Zika Scares Jordan Spieth From Rio Olympics - On the Scene

(ATR) The Rio Olympics lose another top golfer as the Open Championship gets underway in Scotland. Brian Pinelli reports from Royal Troon...

AKRON, OH - JULY 03: Jordan Spieth lets go of his club while hitting off the third tee during the final round of the World Golf Championships - Bridgestone Invitational at Firestone Country Club South Course on July 3, 2016 in Akron, Ohio.  (Photo by Sam Greenwood/Getty Images)
AKRON, OH - JULY 03: Jordan Spieth lets go of his club while hitting off the third tee during the final round of the World Golf Championships - Bridgestone Invitational at Firestone Country Club South Course on July 3, 2016 in Akron, Ohio. (Photo by Sam Greenwood/Getty Images)

(ATR) Jordan Spieth is the latest star golfer to opt out of the Rio Olympic tournament.

International Golf Federation vice president Ty Votaw made the announcement as a news conference at Royal Troon, where the 145th Open Championships begins on Thursday.

Votaw said that Spieth called him shortly before the IGF press conference to advise of his decision. The 22-year-old Texas golfer said he will address his decision further at his regularly scheduled press conference on Tuesday at noon.

"In the phone call, he said it was out of concern for the health issues that we’ve been talking about," Votaw said.

Spieth’s withdrawal means that none of the world’s top-four ranked golfers will play at golf’s return to the Games after 112 years. Spieth, who won the Masters and U.S. Open last season before losing in a playoff at the British Open, joins Jason Day, Dustin Johnson and Rory McIlroy, all of whom have withdrawn citing concerns over the Zika virus.

Thirteen top ranked players have now pulled out of the Rio tournament on the newly completed Reserva da Marapendi course.

IGF president Peter Dawson dismissed speculation that players were using the Zika virus, which the World Health Organization said is a lesser threat in August during Rio’s winter, as an excuse for other reasons, potentially golf’s tight schedule or lack of prize money at the Games.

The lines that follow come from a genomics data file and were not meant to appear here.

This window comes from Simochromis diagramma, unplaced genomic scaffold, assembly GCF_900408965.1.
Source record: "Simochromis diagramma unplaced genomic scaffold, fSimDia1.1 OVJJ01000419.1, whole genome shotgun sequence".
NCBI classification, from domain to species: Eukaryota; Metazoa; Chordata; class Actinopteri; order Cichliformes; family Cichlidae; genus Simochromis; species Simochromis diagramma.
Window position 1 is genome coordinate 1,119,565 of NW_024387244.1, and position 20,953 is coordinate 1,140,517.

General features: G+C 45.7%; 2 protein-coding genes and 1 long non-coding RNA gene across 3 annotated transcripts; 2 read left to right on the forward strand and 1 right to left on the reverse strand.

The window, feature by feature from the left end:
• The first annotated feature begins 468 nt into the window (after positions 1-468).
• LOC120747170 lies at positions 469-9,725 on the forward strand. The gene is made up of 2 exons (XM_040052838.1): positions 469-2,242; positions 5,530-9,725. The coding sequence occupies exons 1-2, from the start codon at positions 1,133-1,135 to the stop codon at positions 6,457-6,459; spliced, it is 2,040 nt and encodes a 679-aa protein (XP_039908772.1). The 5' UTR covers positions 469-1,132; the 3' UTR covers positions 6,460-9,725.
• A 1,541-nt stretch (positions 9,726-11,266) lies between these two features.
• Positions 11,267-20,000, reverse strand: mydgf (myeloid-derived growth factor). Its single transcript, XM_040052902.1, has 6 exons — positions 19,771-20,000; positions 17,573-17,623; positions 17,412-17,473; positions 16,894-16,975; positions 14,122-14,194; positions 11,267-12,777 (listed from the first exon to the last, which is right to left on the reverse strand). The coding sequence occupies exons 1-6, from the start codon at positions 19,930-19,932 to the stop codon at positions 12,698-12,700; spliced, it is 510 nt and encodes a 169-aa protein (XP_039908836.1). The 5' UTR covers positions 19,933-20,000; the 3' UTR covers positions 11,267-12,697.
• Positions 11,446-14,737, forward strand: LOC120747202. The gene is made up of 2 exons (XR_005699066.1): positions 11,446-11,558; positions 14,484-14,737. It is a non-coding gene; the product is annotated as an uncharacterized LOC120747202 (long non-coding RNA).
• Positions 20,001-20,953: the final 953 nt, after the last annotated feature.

"I have no knowledge that players and their families are using the Zika virus as an excuse not to come, but there has been concern here," Dawson said.

"We have to stress that this is winter time and the risk is considerably diminished, but the risk is there and that’s for the players to assess," said IGF executive director Antony Scanlon.

Over the past 18 months, there has been no shortage of information about Zika and at Akron there was a meeting with the four U.S. players," Scanlon said.

Dawson added: "I take great pride that we haven’t lost a greens keeper to Zika there."

The Olympic golf qualification period ended as of Monday, with the 60 men and 60 women finalized for Rio, barring any more withdrawals.

Here at Royal Troon, located southwest of Glasgow, the world’s top players will compete for the prestigious Claret Jug as the 145th Open Championship begins on Thursday. It marks the eighth time that golf’s oldest major tournament has been played at the venerable Scottish links course, the first being in 1923.

American golfers have won the last six times it has been played here. At the last tournament at Troon in 2004, unheralded American Todd Hamilton beat South Africa’s Ernie Els in a dramatic four-hole playoff.

Golf legends who have triumphed at Troon, with its gusting winds, blind shots and plethora of bunkers include Arnold Palmer who won at Troon in 1963, while five-time British Open champion Tom Watson was victorious in 1982.

Around the Rings onsite coverage of the 145th Open Championship at Royal Troon is sponsored exclusively by EventScotland, working to make Scotland the Perfect Stage for Events.

Written by Brian Pinelli in Ayrshire, Scotland

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